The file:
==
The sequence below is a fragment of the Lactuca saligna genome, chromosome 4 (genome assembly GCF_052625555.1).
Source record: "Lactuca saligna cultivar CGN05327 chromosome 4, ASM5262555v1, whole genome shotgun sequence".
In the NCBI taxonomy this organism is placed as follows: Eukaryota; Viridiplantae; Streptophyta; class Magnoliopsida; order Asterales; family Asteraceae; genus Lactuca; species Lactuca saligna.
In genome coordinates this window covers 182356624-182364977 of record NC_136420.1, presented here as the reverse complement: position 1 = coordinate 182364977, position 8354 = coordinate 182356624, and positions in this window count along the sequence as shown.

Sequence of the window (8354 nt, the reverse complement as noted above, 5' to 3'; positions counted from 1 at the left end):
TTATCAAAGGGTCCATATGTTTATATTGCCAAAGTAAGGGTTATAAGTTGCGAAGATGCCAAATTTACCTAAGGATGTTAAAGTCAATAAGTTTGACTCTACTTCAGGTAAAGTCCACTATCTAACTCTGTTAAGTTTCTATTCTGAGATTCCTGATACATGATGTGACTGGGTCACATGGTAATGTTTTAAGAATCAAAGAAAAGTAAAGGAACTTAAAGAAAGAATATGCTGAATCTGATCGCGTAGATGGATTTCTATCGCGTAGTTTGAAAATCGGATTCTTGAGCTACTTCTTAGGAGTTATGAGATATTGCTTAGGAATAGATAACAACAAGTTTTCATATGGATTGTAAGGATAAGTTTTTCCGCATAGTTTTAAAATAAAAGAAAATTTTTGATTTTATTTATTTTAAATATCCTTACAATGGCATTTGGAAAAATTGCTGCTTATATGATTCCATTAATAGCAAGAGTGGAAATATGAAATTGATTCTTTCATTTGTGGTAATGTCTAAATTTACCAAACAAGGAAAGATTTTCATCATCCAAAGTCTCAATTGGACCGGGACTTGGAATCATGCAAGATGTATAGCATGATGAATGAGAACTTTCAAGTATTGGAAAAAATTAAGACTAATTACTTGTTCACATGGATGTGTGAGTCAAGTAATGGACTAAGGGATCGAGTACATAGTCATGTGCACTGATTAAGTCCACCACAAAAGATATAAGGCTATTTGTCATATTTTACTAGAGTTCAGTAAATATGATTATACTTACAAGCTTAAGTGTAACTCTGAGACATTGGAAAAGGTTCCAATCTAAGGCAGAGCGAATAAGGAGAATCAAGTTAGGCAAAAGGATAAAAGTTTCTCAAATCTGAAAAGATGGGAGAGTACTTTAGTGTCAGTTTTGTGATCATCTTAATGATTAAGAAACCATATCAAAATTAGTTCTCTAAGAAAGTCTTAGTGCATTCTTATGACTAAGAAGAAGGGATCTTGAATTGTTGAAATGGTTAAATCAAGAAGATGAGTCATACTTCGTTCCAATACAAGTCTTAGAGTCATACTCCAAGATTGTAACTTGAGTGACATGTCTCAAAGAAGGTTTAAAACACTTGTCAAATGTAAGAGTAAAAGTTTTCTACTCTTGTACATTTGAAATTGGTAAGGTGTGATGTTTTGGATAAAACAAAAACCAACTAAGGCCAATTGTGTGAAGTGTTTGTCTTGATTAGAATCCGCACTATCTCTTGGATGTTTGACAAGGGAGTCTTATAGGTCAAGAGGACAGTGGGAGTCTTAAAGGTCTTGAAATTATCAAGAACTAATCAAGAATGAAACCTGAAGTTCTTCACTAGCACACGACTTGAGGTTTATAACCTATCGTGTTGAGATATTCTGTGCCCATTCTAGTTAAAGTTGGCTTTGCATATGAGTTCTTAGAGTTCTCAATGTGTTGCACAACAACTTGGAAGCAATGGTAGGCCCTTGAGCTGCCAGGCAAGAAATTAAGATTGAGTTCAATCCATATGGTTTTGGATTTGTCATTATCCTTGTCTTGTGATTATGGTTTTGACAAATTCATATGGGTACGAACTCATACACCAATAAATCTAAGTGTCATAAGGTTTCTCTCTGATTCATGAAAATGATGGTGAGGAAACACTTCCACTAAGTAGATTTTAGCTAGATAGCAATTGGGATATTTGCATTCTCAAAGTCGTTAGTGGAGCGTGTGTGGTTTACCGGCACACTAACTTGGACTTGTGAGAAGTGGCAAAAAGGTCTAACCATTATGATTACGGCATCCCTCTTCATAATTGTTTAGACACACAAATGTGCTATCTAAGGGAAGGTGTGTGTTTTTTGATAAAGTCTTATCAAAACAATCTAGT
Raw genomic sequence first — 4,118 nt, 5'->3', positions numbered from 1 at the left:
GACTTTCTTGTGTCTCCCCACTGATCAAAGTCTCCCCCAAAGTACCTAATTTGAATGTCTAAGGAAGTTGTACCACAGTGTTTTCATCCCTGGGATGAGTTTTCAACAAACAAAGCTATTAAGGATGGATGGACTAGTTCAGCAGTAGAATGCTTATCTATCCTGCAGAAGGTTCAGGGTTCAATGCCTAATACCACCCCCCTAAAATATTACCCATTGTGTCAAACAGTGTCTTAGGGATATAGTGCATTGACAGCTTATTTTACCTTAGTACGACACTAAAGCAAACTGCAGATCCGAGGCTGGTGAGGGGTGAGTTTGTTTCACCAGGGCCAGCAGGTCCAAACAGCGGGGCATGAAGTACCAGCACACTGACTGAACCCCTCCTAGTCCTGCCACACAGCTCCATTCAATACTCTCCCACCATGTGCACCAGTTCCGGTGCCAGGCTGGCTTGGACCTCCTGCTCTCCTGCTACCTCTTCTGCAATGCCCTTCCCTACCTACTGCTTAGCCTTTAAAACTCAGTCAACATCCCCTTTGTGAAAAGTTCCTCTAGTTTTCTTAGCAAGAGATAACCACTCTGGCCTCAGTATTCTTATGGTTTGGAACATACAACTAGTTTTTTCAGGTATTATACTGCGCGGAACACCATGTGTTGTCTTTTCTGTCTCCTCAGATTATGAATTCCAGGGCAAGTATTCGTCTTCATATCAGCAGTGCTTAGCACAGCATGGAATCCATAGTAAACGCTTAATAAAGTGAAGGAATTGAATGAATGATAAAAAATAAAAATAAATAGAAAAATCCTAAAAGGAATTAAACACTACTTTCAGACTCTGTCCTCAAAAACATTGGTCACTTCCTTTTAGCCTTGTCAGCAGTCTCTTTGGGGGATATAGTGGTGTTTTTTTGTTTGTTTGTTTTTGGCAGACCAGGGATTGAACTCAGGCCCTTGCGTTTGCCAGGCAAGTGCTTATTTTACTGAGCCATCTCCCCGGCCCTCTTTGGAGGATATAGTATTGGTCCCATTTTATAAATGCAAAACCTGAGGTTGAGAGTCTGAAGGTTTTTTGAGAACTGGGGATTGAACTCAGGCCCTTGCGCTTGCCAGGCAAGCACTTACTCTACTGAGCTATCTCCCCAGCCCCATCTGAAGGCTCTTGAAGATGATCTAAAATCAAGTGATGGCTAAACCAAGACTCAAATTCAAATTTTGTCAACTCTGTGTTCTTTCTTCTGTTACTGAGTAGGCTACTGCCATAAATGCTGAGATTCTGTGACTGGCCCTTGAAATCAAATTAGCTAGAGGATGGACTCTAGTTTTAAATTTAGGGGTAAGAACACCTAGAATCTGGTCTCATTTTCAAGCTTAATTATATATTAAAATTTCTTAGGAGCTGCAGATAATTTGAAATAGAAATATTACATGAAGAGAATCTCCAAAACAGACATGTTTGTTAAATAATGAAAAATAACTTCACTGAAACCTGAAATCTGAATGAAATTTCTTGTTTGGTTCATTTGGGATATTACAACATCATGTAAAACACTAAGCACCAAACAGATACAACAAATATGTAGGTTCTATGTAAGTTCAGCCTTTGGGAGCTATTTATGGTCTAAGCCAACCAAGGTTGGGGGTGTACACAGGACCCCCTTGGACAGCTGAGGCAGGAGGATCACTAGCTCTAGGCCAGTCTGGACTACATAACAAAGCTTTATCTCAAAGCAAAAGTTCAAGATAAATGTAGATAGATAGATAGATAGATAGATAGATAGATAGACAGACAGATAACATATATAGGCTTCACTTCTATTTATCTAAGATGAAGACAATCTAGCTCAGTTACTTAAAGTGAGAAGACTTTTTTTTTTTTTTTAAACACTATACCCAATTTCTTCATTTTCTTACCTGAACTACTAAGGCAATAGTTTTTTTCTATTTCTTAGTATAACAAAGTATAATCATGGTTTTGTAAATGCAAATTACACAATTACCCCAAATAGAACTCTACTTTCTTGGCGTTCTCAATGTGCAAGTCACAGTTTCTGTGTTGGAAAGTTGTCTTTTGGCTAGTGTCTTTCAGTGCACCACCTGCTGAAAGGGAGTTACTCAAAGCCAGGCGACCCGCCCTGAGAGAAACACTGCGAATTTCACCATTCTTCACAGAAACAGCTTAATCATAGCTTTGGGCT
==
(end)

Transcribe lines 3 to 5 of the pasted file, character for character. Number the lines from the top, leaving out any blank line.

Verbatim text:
In the NCBI taxonomy this organism is placed as follows: Eukaryota; Viridiplantae; Streptophyta; class Magnoliopsida; order Asterales; family Asteraceae; genus Lactuca; species Lactuca saligna.
In genome coordinates this window covers 182356624-182364977 of record NC_136420.1, presented here as the reverse complement: position 1 = coordinate 182364977, position 8354 = coordinate 182356624, and positions in this window count along the sequence as shown.

Sequence of the window (8354 nt, the reverse complement as noted above, 5' to 3'; positions counted from 1 at the left end):